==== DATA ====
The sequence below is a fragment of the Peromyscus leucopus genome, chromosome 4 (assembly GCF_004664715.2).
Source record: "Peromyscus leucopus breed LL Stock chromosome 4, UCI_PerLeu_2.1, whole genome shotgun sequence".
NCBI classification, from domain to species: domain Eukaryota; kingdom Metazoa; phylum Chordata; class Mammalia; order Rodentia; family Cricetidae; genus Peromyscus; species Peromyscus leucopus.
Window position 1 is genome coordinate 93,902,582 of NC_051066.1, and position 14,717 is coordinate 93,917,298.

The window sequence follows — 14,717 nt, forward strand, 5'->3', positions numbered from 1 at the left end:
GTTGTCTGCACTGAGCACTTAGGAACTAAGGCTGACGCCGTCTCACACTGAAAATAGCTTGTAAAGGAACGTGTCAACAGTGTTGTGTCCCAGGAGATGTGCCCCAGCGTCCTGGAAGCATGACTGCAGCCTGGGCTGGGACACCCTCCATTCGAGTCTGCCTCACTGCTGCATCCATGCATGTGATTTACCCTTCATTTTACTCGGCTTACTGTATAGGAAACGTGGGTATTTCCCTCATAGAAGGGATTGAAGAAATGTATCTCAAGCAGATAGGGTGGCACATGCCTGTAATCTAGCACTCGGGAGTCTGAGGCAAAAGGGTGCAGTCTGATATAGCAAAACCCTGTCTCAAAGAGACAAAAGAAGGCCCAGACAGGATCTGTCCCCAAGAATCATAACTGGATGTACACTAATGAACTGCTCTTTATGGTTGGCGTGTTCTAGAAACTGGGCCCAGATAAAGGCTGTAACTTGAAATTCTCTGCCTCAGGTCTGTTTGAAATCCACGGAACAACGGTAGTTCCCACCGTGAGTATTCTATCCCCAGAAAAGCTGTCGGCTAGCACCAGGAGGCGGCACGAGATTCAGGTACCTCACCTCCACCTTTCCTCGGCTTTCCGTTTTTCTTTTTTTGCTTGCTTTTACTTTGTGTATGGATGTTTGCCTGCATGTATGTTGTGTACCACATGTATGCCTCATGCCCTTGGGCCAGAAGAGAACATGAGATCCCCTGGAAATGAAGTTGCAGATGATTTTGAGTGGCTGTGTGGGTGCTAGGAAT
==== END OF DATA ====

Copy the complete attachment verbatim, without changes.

The sequence below is a fragment of the Peromyscus leucopus genome, chromosome 4 (assembly GCF_004664715.2).
Source record: "Peromyscus leucopus breed LL Stock chromosome 4, UCI_PerLeu_2.1, whole genome shotgun sequence".
NCBI classification, from domain to species: domain Eukaryota; kingdom Metazoa; phylum Chordata; class Mammalia; order Rodentia; family Cricetidae; genus Peromyscus; species Peromyscus leucopus.
Window position 1 is genome coordinate 93,902,582 of NC_051066.1, and position 14,717 is coordinate 93,917,298.

The window sequence follows — 14,717 nt, forward strand, 5'->3', positions numbered from 1 at the left end:
GTTGTCTGCACTGAGCACTTAGGAACTAAGGCTGACGCCGTCTCACACTGAAAATAGCTTGTAAAGGAACGTGTCAACAGTGTTGTGTCCCAGGAGATGTGCCCCAGCGTCCTGGAAGCATGACTGCAGCCTGGGCTGGGACACCCTCCATTCGAGTCTGCCTCACTGCTGCATCCATGCATGTGATTTACCCTTCATTTTACTCGGCTTACTGTATAGGAAACGTGGGTATTTCCCTCATAGAAGGGATTGAAGAAATGTATCTCAAGCAGATAGGGTGGCACATGCCTGTAATCTAGCACTCGGGAGTCTGAGGCAAAAGGGTGCAGTCTGATATAGCAAAACCCTGTCTCAAAGAGACAAAAGAAGGCCCAGACAGGATCTGTCCCCAAGAATCATAACTGGATGTACACTAATGAACTGCTCTTTATGGTTGGCGTGTTCTAGAAACTGGGCCCAGATAAAGGCTGTAACTTGAAATTCTCTGCCTCAGGTCTGTTTGAAATCCACGGAACAACGGTAGTTCCCACCGTGAGTATTCTATCCCCAGAAAAGCTGTCGGCTAGCACCAGGAGGCGGCACGAGATTCAGGTACCTCACCTCCACCTTTCCTCGGCTTTCCGTTTTTCTTTTTTTGCTTGCTTTTACTTTGTGTATGGATGTTTGCCTGCATGTATGTTGTGTACCACATGTATGCCTCATGCCCTTGGGCCAGAAGAGAACATGAGATCCCCTGGAAATGAAGTTGCAGATGATTTTGAGTGGCTGTGTGGGTGCTAGGAAT